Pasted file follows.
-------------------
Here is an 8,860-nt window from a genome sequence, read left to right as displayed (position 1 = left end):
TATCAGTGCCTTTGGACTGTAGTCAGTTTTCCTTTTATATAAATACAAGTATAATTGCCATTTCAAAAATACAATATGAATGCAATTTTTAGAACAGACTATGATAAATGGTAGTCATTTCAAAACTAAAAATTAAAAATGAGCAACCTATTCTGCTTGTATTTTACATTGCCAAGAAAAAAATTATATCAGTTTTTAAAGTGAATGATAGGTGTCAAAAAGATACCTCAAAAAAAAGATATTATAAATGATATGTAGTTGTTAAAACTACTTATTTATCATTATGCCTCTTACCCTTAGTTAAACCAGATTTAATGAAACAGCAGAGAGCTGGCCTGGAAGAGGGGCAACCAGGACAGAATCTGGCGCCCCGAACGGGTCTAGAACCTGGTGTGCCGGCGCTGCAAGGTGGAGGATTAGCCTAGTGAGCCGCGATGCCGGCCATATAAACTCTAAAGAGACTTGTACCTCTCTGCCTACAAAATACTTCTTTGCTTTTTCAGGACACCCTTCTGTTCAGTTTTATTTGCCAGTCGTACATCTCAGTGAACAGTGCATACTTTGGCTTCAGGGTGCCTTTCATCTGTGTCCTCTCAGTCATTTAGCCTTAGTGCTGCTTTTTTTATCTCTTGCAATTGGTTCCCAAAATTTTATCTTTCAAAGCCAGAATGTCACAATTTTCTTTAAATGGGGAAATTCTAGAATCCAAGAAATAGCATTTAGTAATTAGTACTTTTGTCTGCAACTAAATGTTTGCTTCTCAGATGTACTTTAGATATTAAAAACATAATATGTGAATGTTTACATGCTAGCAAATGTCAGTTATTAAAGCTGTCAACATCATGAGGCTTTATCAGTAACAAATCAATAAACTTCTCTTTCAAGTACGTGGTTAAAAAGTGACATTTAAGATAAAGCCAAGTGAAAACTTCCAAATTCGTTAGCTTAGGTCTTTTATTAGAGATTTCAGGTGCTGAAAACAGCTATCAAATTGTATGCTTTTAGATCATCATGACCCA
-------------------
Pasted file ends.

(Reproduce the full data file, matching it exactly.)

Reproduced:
Here is an 8,860-nt window from a genome sequence, read left to right as displayed (position 1 = left end):
TATCAGTGCCTTTGGACTGTAGTCAGTTTTCCTTTTATATAAATACAAGTATAATTGCCATTTCAAAAATACAATATGAATGCAATTTTTAGAACAGACTATGATAAATGGTAGTCATTTCAAAACTAAAAATTAAAAATGAGCAACCTATTCTGCTTGTATTTTACATTGCCAAGAAAAAAATTATATCAGTTTTTAAAGTGAATGATAGGTGTCAAAAAGATACCTCAAAAAAAAGATATTATAAATGATATGTAGTTGTTAAAACTACTTATTTATCATTATGCCTCTTACCCTTAGTTAAACCAGATTTAATGAAACAGCAGAGAGCTGGCCTGGAAGAGGGGCAACCAGGACAGAATCTGGCGCCCCGAACGGGTCTAGAACCTGGTGTGCCGGCGCTGCAAGGTGGAGGATTAGCCTAGTGAGCCGCGATGCCGGCCATATAAACTCTAAAGAGACTTGTACCTCTCTGCCTACAAAATACTTCTTTGCTTTTTCAGGACACCCTTCTGTTCAGTTTTATTTGCCAGTCGTACATCTCAGTGAACAGTGCATACTTTGGCTTCAGGGTGCCTTTCATCTGTGTCCTCTCAGTCATTTAGCCTTAGTGCTGCTTTTTTTATCTCTTGCAATTGGTTCCCAAAATTTTATCTTTCAAAGCCAGAATGTCACAATTTTCTTTAAATGGGGAAATTCTAGAATCCAAGAAATAGCATTTAGTAATTAGTACTTTTGTCTGCAACTAAATGTTTGCTTCTCAGATGTACTTTAGATATTAAAAACATAATATGTGAATGTTTACATGCTAGCAAATGTCAGTTATTAAAGCTGTCAACATCATGAGGCTTTATCAGTAACAAATCAATAAACTTCTCTTTCAAGTACGTGGTTAAAAAGTGACATTTAAGATAAAGCCAAGTGAAAACTTCCAAATTCGTTAGCTTAGGTCTTTTATTAGAGATTTCAGGTGCTGAAAACAGCTATCAAATTGTATGCTTTTAGATCATCATGACCCA